“Perpetual Change,” the final song on the album is a wonder of polyrhythms, poetic lyrics, tight harmonies, elegant and non-obtrusive piano and organ, and sometimes melodic, always innovative guitar.
The Yes Album is not considered part of the main sequence of Yes albums, which starts when Rick Wakeman joins the band for Fragile, but is has all the elements that make the band great. On “Perpetual Change” — co-written by Jon Anderson and Chris Squire — the lyrics start with a dreamy imagery of a country home setting and the change of seasons but the metaphor works for the life of the band, as well as life in general.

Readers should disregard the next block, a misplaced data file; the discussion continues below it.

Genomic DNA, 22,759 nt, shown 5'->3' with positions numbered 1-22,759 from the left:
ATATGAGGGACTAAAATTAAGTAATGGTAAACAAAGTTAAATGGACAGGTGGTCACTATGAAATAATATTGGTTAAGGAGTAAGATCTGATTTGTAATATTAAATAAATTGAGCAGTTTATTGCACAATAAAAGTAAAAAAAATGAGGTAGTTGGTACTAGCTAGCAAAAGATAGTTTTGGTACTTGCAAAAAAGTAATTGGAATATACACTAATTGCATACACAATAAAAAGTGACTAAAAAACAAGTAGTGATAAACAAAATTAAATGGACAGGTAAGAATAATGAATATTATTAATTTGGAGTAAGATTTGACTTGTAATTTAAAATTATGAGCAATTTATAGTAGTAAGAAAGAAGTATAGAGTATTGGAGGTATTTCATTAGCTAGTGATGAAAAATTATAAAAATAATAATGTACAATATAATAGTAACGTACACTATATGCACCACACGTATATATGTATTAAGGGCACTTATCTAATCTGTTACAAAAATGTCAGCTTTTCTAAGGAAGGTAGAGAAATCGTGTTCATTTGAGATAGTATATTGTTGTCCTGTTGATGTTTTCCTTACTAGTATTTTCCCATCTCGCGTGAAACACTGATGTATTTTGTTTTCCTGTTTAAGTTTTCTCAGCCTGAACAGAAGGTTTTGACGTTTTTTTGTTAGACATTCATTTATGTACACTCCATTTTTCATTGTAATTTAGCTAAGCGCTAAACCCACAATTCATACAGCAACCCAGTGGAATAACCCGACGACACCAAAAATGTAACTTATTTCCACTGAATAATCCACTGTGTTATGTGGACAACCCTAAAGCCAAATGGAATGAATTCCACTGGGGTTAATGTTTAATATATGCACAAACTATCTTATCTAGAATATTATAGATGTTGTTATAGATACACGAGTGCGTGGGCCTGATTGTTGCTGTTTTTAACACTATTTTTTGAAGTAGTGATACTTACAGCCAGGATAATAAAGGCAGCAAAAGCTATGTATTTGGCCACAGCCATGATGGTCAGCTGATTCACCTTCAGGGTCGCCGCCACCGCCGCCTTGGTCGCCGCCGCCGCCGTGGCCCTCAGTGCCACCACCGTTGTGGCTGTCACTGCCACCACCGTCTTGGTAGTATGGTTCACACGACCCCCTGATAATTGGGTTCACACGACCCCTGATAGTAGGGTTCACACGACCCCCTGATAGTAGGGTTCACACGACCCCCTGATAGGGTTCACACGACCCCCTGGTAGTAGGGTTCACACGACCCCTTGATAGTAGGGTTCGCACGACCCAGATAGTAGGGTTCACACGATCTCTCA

Evocative, elegant but not preachy, the lyrics almost skate above the jazzy backbeat of Bill Bruford and offer a counter balance to Steve Howe’s opening power chords. Chris Squire’s bass is innovative as always, but his call and response backing vocal to Anderson continues to amaze. Keyboardist Tony Kaye is not to be outdone, with jazzy piano touches aptly supported by a few light Hammond Organ phrases.
The solo section, where Howe provided a brief and jazzy interlude is later punctuated by and interwoven Hammond and snare drum flourish. After a tricky time signature change and a more frenzied Howe solo reinforced by a Tony Kaye synth run, the main musical theme returns with even more urgency. “Perpetual Change” is progressive rock at its pinnacle, and seemingly unstoppable.